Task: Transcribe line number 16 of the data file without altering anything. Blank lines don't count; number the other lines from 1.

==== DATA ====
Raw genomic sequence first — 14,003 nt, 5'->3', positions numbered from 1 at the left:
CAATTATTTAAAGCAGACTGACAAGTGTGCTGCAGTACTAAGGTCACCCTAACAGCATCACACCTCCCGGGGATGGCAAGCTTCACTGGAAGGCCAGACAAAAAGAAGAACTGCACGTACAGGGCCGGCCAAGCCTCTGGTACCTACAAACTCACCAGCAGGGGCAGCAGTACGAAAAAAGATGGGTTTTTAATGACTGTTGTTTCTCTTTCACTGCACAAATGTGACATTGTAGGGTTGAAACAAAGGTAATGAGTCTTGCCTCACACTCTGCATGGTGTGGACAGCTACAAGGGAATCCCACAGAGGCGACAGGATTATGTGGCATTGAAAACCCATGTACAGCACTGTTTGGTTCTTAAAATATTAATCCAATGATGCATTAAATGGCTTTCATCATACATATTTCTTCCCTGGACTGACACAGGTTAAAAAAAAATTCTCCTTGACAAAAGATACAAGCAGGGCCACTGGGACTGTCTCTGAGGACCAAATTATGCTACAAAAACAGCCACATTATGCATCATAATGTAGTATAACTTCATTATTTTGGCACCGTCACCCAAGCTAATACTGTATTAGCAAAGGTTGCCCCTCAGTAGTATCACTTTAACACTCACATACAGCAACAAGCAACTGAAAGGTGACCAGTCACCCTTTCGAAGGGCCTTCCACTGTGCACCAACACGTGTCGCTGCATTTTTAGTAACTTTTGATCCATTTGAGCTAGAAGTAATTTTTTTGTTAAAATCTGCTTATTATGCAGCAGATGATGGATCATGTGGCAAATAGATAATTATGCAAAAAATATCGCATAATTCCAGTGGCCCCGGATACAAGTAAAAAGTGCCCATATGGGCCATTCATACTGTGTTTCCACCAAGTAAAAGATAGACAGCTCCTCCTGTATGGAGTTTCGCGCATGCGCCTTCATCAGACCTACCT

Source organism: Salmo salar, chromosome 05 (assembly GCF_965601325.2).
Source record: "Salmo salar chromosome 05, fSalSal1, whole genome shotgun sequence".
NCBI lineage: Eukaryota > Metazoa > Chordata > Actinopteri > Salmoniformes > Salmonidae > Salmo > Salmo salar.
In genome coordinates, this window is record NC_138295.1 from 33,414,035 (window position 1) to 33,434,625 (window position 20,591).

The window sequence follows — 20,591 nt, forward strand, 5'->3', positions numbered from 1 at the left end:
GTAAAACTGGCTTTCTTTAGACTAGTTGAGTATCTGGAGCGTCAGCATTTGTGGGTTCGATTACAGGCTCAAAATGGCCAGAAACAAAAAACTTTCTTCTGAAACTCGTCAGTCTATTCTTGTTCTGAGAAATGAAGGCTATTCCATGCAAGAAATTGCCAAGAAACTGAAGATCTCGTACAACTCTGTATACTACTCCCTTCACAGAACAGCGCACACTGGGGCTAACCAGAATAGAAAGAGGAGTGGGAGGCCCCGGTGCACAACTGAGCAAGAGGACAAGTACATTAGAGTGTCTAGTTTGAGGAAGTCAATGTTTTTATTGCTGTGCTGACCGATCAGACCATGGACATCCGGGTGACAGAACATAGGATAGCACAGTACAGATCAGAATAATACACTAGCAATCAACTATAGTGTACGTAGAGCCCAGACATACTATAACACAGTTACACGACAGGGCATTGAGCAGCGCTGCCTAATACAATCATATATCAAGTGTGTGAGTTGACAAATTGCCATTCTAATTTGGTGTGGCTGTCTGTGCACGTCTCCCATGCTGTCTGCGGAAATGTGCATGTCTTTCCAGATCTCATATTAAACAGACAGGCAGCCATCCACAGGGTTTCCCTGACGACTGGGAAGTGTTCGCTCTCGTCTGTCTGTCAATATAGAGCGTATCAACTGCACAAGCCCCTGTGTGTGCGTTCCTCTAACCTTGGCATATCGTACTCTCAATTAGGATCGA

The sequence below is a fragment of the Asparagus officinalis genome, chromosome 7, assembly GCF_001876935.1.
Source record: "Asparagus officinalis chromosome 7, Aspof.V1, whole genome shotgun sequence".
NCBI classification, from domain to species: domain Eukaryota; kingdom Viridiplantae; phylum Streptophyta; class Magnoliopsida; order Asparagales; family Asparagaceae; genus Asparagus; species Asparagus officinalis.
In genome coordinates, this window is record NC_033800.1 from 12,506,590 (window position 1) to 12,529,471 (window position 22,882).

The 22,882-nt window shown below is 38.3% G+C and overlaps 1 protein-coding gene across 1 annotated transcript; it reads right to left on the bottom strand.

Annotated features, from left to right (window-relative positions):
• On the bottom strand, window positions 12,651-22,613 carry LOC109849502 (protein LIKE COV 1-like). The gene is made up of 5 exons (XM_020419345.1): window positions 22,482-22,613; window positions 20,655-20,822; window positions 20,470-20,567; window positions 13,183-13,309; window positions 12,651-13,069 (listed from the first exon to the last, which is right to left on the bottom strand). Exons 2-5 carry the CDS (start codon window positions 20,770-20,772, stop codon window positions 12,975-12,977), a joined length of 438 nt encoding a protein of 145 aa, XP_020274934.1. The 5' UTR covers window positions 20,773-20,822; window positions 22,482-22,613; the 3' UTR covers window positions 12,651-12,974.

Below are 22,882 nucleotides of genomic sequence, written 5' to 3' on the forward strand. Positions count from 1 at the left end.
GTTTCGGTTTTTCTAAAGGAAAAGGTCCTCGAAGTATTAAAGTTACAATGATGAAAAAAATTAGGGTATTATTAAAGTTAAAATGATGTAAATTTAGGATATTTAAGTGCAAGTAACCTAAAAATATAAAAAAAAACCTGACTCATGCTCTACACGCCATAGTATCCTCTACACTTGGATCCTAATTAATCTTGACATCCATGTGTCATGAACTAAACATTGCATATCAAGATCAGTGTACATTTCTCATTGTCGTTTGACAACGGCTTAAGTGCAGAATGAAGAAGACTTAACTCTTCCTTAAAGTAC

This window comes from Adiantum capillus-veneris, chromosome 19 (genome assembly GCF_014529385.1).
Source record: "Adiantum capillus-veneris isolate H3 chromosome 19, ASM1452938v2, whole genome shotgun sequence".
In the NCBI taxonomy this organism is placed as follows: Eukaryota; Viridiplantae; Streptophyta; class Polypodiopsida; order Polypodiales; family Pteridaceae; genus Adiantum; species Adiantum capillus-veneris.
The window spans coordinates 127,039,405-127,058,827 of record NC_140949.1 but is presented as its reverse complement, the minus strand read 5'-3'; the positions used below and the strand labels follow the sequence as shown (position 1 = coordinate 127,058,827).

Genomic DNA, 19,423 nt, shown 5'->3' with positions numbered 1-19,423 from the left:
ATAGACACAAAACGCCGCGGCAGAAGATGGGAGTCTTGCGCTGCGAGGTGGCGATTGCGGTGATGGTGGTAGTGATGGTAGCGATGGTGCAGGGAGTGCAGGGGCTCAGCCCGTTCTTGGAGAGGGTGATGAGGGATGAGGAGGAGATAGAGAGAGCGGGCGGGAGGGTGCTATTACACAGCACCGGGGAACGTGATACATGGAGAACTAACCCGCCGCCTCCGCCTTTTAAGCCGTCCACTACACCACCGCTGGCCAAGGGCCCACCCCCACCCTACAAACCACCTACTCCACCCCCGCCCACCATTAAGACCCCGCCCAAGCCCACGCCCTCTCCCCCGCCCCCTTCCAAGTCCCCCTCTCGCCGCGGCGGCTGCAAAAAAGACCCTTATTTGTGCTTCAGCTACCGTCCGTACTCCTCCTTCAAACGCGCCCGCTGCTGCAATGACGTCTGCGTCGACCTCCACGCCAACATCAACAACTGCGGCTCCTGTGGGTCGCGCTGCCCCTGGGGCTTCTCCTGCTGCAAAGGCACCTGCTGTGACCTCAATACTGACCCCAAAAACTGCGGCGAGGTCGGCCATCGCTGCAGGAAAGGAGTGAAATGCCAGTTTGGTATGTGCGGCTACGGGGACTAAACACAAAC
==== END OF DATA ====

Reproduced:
Below are 22,882 nucleotides of genomic sequence, written 5' to 3' on the forward strand. Positions count from 1 at the left end.